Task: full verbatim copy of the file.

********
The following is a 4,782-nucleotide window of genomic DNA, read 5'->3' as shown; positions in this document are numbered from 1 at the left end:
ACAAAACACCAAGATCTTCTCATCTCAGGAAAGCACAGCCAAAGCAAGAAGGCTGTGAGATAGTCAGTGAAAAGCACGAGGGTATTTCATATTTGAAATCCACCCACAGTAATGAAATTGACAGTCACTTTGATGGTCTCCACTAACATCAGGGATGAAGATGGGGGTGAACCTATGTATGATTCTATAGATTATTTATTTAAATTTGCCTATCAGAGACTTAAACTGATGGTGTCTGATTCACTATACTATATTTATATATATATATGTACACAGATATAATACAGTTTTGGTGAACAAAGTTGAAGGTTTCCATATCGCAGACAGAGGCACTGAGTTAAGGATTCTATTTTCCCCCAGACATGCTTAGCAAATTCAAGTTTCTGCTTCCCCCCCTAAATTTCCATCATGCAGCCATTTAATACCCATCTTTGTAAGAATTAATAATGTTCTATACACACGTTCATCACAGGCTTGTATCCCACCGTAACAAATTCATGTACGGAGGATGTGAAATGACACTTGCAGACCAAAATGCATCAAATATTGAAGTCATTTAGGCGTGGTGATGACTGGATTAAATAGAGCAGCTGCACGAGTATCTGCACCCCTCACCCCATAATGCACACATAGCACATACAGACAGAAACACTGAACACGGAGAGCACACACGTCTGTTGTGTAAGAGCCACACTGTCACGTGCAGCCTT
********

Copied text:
The following is a 4,782-nucleotide window of genomic DNA, read 5'->3' as shown; positions in this document are numbered from 1 at the left end:
ACAAAACACCAAGATCTTCTCATCTCAGGAAAGCACAGCCAAAGCAAGAAGGCTGTGAGATAGTCAGTGAAAAGCACGAGGGTATTTCATATTTGAAATCCACCCACAGTAATGAAATTGACAGTCACTTTGATGGTCTCCACTAACATCAGGGATGAAGATGGGGGTGAACCTATGTATGATTCTATAGATTATTTATTTAAATTTGCCTATCAGAGACTTAAACTGATGGTGTCTGATTCACTATACTATATTTATATATATATATGTACACAGATATAATACAGTTTTGGTGAACAAAGTTGAAGGTTTCCATATCGCAGACAGAGGCACTGAGTTAAGGATTCTATTTTCCCCCAGACATGCTTAGCAAATTCAAGTTTCTGCTTCCCCCCCTAAATTTCCATCATGCAGCCATTTAATACCCATCTTTGTAAGAATTAATAATGTTCTATACACACGTTCATCACAGGCTTGTATCCCACCGTAACAAATTCATGTACGGAGGATGTGAAATGACACTTGCAGACCAAAATGCATCAAATATTGAAGTCATTTAGGCGTGGTGATGACTGGATTAAATAGAGCAGCTGCACGAGTATCTGCACCCCTCACCCCATAATGCACACATAGCACATACAGACAGAAACACTGAACACGGAGAGCACACACGTCTGTTGTGTAAGAGCCACACTGTCACGTGCAGCCTT